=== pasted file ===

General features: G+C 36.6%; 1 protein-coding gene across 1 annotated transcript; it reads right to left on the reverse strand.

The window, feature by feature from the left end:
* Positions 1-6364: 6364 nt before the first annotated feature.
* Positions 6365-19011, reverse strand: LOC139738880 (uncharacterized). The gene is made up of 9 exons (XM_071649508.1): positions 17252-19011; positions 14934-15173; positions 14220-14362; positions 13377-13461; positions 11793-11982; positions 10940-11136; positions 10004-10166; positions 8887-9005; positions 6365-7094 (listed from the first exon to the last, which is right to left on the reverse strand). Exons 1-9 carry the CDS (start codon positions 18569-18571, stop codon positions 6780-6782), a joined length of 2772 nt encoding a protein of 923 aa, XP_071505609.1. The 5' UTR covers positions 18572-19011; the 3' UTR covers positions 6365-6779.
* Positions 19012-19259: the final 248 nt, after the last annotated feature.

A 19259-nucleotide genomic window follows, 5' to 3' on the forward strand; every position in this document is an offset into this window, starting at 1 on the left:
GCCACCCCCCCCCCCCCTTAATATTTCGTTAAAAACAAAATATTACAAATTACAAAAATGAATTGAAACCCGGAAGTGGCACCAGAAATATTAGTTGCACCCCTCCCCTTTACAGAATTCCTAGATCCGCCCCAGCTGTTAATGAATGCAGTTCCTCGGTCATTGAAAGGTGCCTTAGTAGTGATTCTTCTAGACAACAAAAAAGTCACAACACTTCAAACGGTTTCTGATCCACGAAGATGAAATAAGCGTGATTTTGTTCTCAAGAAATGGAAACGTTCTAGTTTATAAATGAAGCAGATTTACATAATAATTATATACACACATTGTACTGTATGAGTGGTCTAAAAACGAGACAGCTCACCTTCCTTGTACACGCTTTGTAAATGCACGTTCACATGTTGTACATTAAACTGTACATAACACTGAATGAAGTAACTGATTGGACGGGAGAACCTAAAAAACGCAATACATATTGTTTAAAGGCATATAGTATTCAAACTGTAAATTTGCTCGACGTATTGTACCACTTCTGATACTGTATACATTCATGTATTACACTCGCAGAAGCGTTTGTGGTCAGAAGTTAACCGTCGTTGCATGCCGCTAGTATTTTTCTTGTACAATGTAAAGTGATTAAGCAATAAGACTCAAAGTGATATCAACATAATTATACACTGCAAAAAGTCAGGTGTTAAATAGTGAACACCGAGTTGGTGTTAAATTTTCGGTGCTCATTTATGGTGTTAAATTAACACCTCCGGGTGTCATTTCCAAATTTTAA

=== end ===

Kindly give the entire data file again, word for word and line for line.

General features: G+C 36.6%; 1 protein-coding gene across 1 annotated transcript; it reads right to left on the reverse strand.

The window, feature by feature from the left end:
* Positions 1-6364: 6364 nt before the first annotated feature.
* Positions 6365-19011, reverse strand: LOC139738880 (uncharacterized). The gene is made up of 9 exons (XM_071649508.1): positions 17252-19011; positions 14934-15173; positions 14220-14362; positions 13377-13461; positions 11793-11982; positions 10940-11136; positions 10004-10166; positions 8887-9005; positions 6365-7094 (listed from the first exon to the last, which is right to left on the reverse strand). Exons 1-9 carry the CDS (start codon positions 18569-18571, stop codon positions 6780-6782), a joined length of 2772 nt encoding a protein of 923 aa, XP_071505609.1. The 5' UTR covers positions 18572-19011; the 3' UTR covers positions 6365-6779.
* Positions 19012-19259: the final 248 nt, after the last annotated feature.

A 19259-nucleotide genomic window follows, 5' to 3' on the forward strand; every position in this document is an offset into this window, starting at 1 on the left:
GCCACCCCCCCCCCCCCTTAATATTTCGTTAAAAACAAAATATTACAAATTACAAAAATGAATTGAAACCCGGAAGTGGCACCAGAAATATTAGTTGCACCCCTCCCCTTTACAGAATTCCTAGATCCGCCCCAGCTGTTAATGAATGCAGTTCCTCGGTCATTGAAAGGTGCCTTAGTAGTGATTCTTCTAGACAACAAAAAAGTCACAACACTTCAAACGGTTTCTGATCCACGAAGATGAAATAAGCGTGATTTTGTTCTCAAGAAATGGAAACGTTCTAGTTTATAAATGAAGCAGATTTACATAATAATTATATACACACATTGTACTGTATGAGTGGTCTAAAAACGAGACAGCTCACCTTCCTTGTACACGCTTTGTAAATGCACGTTCACATGTTGTACATTAAACTGTACATAACACTGAATGAAGTAACTGATTGGACGGGAGAACCTAAAAAACGCAATACATATTGTTTAAAGGCATATAGTATTCAAACTGTAAATTTGCTCGACGTATTGTACCACTTCTGATACTGTATACATTCATGTATTACACTCGCAGAAGCGTTTGTGGTCAGAAGTTAACCGTCGTTGCATGCCGCTAGTATTTTTCTTGTACAATGTAAAGTGATTAAGCAATAAGACTCAAAGTGATATCAACATAATTATACACTGCAAAAAGTCAGGTGTTAAATAGTGAACACCGAGTTGGTGTTAAATTTTCGGTGCTCATTTATGGTGTTAAATTAACACCTCCGGGTGTCATTTCCAAATTTTAA